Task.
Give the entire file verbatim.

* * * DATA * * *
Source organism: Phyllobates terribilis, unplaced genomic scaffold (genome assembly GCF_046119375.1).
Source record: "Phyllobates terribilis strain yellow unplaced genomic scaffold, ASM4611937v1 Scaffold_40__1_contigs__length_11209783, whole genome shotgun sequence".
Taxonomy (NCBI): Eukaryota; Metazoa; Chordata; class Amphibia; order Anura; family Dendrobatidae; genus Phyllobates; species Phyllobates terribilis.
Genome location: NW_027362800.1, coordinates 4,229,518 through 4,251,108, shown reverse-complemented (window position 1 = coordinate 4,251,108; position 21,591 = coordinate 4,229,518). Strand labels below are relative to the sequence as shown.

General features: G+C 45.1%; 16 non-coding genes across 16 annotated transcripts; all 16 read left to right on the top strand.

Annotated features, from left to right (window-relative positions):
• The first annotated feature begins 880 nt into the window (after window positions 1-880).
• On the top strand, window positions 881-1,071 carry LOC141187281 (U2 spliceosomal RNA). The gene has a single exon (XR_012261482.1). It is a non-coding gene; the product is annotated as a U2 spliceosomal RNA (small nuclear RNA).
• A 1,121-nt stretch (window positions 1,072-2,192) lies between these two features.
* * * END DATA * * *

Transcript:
Source organism: Phyllobates terribilis, unplaced genomic scaffold (genome assembly GCF_046119375.1).
Source record: "Phyllobates terribilis strain yellow unplaced genomic scaffold, ASM4611937v1 Scaffold_40__1_contigs__length_11209783, whole genome shotgun sequence".
Taxonomy (NCBI): Eukaryota; Metazoa; Chordata; class Amphibia; order Anura; family Dendrobatidae; genus Phyllobates; species Phyllobates terribilis.
Genome location: NW_027362800.1, coordinates 4,229,518 through 4,251,108, shown reverse-complemented (window position 1 = coordinate 4,251,108; position 21,591 = coordinate 4,229,518). Strand labels below are relative to the sequence as shown.

General features: G+C 45.1%; 16 non-coding genes across 16 annotated transcripts; all 16 read left to right on the top strand.

Annotated features, from left to right (window-relative positions):
• The first annotated feature begins 880 nt into the window (after window positions 1-880).
• On the top strand, window positions 881-1,071 carry LOC141187281 (U2 spliceosomal RNA). The gene has a single exon (XR_012261482.1). It is a non-coding gene; the product is annotated as a U2 spliceosomal RNA (small nuclear RNA).
• A 1,121-nt stretch (window positions 1,072-2,192) lies between these two features.